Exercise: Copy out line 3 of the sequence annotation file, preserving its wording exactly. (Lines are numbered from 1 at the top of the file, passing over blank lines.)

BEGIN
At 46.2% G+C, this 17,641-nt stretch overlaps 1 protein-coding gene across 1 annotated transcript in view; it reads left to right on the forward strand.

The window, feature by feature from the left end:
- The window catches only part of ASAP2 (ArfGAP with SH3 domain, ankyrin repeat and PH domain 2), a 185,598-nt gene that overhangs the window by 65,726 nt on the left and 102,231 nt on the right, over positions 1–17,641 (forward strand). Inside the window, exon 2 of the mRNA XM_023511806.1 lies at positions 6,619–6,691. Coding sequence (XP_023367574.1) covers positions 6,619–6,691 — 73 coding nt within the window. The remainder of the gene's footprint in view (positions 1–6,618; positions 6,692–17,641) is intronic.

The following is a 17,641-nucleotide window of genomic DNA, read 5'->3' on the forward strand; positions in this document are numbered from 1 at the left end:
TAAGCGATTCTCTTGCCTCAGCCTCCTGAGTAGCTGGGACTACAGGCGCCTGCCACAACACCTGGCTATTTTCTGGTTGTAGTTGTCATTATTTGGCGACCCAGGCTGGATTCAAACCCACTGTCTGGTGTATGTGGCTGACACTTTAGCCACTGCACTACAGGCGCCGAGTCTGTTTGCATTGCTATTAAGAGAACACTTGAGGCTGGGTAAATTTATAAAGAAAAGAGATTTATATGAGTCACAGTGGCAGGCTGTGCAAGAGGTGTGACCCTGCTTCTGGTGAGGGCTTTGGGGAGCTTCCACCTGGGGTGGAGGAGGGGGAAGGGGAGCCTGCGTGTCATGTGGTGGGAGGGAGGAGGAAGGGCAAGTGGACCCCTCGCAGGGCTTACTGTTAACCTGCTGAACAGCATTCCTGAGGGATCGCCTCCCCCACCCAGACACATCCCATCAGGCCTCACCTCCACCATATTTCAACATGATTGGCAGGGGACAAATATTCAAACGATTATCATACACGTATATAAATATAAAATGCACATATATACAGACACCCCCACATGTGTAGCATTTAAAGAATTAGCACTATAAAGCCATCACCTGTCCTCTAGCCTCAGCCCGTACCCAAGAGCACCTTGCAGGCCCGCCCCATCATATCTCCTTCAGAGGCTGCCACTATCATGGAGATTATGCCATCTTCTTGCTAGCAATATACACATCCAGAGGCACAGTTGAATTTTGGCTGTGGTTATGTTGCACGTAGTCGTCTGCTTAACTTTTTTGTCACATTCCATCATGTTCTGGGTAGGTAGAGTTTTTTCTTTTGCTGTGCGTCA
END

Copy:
- The window catches only part of ASAP2 (ArfGAP with SH3 domain, ankyrin repeat and PH domain 2), a 185,598-nt gene that overhangs the window by 65,726 nt on the left and 102,231 nt on the right, over positions 1–17,641 (forward strand). Inside the window, exon 2 of the mRNA XM_023511806.1 lies at positions 6,619–6,691. Coding sequence (XP_023367574.1) covers positions 6,619–6,691 — 73 coding nt within the window. The remainder of the gene's footprint in view (positions 1–6,618; positions 6,692–17,641) is intronic.